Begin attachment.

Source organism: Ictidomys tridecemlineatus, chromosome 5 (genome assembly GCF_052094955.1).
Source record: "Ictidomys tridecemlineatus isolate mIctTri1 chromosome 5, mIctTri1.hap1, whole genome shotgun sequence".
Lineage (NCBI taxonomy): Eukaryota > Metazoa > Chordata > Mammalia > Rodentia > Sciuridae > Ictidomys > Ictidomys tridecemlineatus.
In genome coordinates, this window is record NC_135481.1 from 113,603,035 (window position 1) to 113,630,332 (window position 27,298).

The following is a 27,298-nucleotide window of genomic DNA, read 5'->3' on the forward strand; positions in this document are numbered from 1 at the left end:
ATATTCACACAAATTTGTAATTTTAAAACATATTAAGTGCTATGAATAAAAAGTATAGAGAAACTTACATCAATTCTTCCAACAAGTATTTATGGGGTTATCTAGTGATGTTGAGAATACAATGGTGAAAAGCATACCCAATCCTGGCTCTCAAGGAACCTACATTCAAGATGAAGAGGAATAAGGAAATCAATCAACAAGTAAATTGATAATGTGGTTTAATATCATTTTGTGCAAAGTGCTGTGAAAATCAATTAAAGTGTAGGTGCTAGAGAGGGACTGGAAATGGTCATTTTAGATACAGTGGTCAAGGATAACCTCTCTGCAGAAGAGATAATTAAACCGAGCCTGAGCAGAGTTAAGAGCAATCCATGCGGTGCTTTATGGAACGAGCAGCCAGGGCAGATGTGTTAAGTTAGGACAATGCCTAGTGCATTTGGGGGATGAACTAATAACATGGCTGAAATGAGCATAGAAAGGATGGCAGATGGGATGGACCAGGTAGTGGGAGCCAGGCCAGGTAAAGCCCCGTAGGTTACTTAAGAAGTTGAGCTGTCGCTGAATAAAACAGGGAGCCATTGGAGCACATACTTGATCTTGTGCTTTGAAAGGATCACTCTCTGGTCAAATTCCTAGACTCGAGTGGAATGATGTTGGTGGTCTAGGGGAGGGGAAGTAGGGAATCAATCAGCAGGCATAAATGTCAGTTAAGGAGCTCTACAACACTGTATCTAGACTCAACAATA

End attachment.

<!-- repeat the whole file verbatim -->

Source organism: Ictidomys tridecemlineatus, chromosome 5 (genome assembly GCF_052094955.1).
Source record: "Ictidomys tridecemlineatus isolate mIctTri1 chromosome 5, mIctTri1.hap1, whole genome shotgun sequence".
Lineage (NCBI taxonomy): Eukaryota > Metazoa > Chordata > Mammalia > Rodentia > Sciuridae > Ictidomys > Ictidomys tridecemlineatus.
In genome coordinates, this window is record NC_135481.1 from 113,603,035 (window position 1) to 113,630,332 (window position 27,298).

The following is a 27,298-nucleotide window of genomic DNA, read 5'->3' on the forward strand; positions in this document are numbered from 1 at the left end:
ATATTCACACAAATTTGTAATTTTAAAACATATTAAGTGCTATGAATAAAAAGTATAGAGAAACTTACATCAATTCTTCCAACAAGTATTTATGGGGTTATCTAGTGATGTTGAGAATACAATGGTGAAAAGCATACCCAATCCTGGCTCTCAAGGAACCTACATTCAAGATGAAGAGGAATAAGGAAATCAATCAACAAGTAAATTGATAATGTGGTTTAATATCATTTTGTGCAAAGTGCTGTGAAAATCAATTAAAGTGTAGGTGCTAGAGAGGGACTGGAAATGGTCATTTTAGATACAGTGGTCAAGGATAACCTCTCTGCAGAAGAGATAATTAAACCGAGCCTGAGCAGAGTTAAGAGCAATCCATGCGGTGCTTTATGGAACGAGCAGCCAGGGCAGATGTGTTAAGTTAGGACAATGCCTAGTGCATTTGGGGGATGAACTAATAACATGGCTGAAATGAGCATAGAAAGGATGGCAGATGGGATGGACCAGGTAGTGGGAGCCAGGCCAGGTAAAGCCCCGTAGGTTACTTAAGAAGTTGAGCTGTCGCTGAATAAAACAGGGAGCCATTGGAGCACATACTTGATCTTGTGCTTTGAAAGGATCACTCTCTGGTCAAATTCCTAGACTCGAGTGGAATGATGTTGGTGGTCTAGGGGAGGGGAAGTAGGGAATCAATCAGCAGGCATAAATGTCAGTTAAGGAGCTCTACAACACTGTATCTAGACTCAACAATA